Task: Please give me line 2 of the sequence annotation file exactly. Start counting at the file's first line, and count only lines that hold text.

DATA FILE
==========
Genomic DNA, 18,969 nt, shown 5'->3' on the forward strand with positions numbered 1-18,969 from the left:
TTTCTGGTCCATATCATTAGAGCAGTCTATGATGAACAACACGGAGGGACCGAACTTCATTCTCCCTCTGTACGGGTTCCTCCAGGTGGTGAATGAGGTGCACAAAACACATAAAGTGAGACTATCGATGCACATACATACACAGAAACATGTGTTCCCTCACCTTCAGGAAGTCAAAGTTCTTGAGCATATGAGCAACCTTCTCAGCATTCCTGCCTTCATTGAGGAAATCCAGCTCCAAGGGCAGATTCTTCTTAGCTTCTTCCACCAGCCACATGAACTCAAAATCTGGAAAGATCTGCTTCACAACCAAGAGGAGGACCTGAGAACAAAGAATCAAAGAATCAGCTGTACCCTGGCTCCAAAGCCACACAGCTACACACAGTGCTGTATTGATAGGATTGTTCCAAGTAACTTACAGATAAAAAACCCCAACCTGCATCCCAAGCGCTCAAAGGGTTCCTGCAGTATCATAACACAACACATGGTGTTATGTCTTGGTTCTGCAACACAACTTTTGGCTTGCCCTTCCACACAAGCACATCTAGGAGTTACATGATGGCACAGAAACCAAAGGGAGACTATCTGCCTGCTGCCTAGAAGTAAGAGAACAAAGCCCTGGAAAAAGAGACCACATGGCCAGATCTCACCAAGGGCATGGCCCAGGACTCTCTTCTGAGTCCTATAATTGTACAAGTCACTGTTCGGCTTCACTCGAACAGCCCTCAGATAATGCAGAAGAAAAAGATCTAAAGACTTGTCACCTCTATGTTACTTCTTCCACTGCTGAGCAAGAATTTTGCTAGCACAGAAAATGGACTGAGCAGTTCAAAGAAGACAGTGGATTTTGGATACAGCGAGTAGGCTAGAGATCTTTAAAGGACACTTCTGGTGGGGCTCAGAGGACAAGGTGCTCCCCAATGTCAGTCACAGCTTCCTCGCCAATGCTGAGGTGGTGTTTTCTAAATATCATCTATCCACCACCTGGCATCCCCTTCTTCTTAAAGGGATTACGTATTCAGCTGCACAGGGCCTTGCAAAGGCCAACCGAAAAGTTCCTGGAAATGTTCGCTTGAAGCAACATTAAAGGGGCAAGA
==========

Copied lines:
TTTCTGGTCCATATCATTAGAGCAGTCTATGATGAACAACACGGAGGGACCGAACTTCATTCTCCCTCTGTACGGGTTCCTCCAGGTGGTGAATGAGGTGCACAAAACACATAAAGTGAGACTATCGATGCACATACATACACAGAAACATGTGTTCCCTCACCTTCAGGAAGTCAAAGTTCTTGAGCATATGAGCAACCTTCTCAGCATTCCTGCCTTCATTGAGGAAATCCAGCTCCAAGGGCAGATTCTTCTTAGCTTCTTCCACCAGCCACATGAACTCAAAATCTGGAAAGATCTGCTTCACAACCAAGAGGAGGACCTGAGAACAAAGAATCAAAGAATCAGCTGTACCCTGGCTCCAAAGCCACACAGCTACACACAGTGCTGTATTGATAGGATTGTTCCAAGTAACTTACAGATAAAAAACCCCAACCTGCATCCCAAGCGCTCAAAGGGTTCCTGCAGTATCATAACACAACACATGGTGTTATGTCTTGGTTCTGCAACACAACTTTTGGCTTGCCCTTCCACACAAGCACATCTAGGAGTTACATGATGGCACAGAAACCAAAGGGAGACTATCTGCCTGCTGCCTAGAAGTAAGAGAACAAAGCCCTGGAAAAAGAGACCACATGGCCAGATCTCACCAAGGGCATGGCCCAGGACTCTCTTCTGAGTCCTATAATTGTACAAGTCACTGTTCGGCTTCACTCGAACAGCCCTCAGATAATGCAGAAGAAAAAGATCTAAAGACTTGTCACCTCTATGTTACTTCTTCCACTGCTGAGCAAGAATTTTGCTAGCACAGAAAATGGACTGAGCAGTTCAAAGAAGACAGTGGATTTTGGATACAGCGAGTAGGCTAGAGATCTTTAAAGGACACTTCTGGTGGGGCTCAGAGGACAAGGTGCTCCCCAATGTCAGTCACAGCTTCCTCGCCAATGCTGAGGTGGTGTTTTCTAAATATCATCTATCCACCACCTGGCATCCCCTTCTTCTTAAAGGGATTACGTATTCAGCTGCACAGGGCCTTGCAAAGGCCAACCGAAAAGTTCCTGGAAATGTTCGCTTGAAGCAACATTAAAGGGGCAAGA